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Rhapsody on Linux

On a friend's recommendation, I signed up for Rhapsody's music service.

I wasn't able to get it working in Linux. The web interface uses flash, but in Windows it requires the installation of some kind of small piece of software, probably to allow playing of whatever audio format (real? windows media?).

I gave up for a week trying to get it to work. Then, it hit me:

  1. Every box I've got came with a windows license.
  2. rdesktop supports passing sound remotely (-r sound:remote)
This means I can listen to rhapsody on any platform. Using the license on my laptop, I installed Windows XP in a qemu instance on Linux and enabled remote desktop access. Then, simply doing 'rdesktop -r sound:remote' to login to the virtual machine allowed me to play music. Excellent!

Rhapsody's got a good selection and just about everything I've searched for has been available.

VMware Server 2.0 Beta

I upgraded my vmware machine from vmware 1.3 to vmware 2.0 beta. The install process was great by comparison to the last two releases. This install was much nicer than the previous one for simple reasons that I didn't have to hack the perl script to not misbehave, and I didn't have to mess around compiling or finding my own vmware kernel modules. Everything Just Worked during the install.

On the downside, vmware-server-console is deprecated. Vmware Server 2.0 uses Vmware Infrastructure, which appears to be tomcat+xmlrpc and other things. The New Order seems to be that you manage your vms with the webbrowser, which isn't a bad idea. However, we must remember that Good Ideas do not always translate into Good Implementations.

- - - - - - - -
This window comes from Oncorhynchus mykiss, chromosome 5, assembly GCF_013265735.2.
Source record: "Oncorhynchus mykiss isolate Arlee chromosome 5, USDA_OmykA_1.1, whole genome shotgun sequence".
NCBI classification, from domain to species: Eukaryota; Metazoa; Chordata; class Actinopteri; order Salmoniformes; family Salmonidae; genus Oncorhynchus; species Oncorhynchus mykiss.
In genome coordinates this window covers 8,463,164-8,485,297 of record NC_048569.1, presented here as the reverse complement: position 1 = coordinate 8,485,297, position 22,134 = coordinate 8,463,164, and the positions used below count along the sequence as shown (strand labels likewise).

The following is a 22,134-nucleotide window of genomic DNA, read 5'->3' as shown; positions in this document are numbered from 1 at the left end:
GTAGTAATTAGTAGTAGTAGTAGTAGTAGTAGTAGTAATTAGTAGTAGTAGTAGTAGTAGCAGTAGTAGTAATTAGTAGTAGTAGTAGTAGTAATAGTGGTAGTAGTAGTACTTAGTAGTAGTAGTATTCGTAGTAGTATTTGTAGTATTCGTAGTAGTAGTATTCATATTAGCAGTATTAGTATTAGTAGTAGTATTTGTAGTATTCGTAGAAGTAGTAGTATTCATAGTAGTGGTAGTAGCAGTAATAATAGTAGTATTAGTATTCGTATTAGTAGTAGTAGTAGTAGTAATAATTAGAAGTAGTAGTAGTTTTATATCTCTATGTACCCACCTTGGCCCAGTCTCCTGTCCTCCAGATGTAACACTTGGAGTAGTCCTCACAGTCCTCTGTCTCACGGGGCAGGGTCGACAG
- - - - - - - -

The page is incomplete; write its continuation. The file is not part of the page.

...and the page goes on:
The web interface looks fancy, but the code looks like it's from 1998. The login window consists of layers and layers of nested tables and a pile of javascript all in the name of getting the login window centered in the browser. You can see the page align itself upon rendering even on my 2gHz workstation with Firefox. Horrible.

Once you log in, you're presented with a visually-useful-but-still-runs-like-shit interface. The interface itself appears useful and nice, but again fails to respond quickly presumably due to the piles of poorly written javascript involved.

Since VMware thought this was a fresh install, it didn't know about any of my old virtual machines. Adding them using the web interface causes vmware to crash. Oops. So, I found a vmware infrastructure client executable randomly in the package; "find ./ -name '*.exe'" will find it for you. Copied this to my windows box and installed it. I used this tool to re-add my old vmware machines.

Unfortunately, "raw disks" are disabled in this free version of vmware server. I'm not sure why. My Solaris VM uses raw disks for its zfs pool, so this was a problem. Luckily, this is purely a gui limitation and not a vmware limitation. To repair my Solaris VM, I created a new virtual machine with the same features and told it where it's first disk lived (the first disk was a normal file-backed vmware disk image). After that, I looked at the old vm's .vmx file and copied in the lines detailing the raw drives to the new .vmx file:

scsi0:1.present = "true"
scsi0:1.filename = "zfs-sdb.vmdk"
scsi0:1.deviceType = "rawDisk"
scsi0:2.present = "true"
scsi0:2.filename = "zfs-sdc.vmdk"
scsi0:2.deviceType = "rawDisk"

Everything's backup and running sanely now in vmware. Hurray :)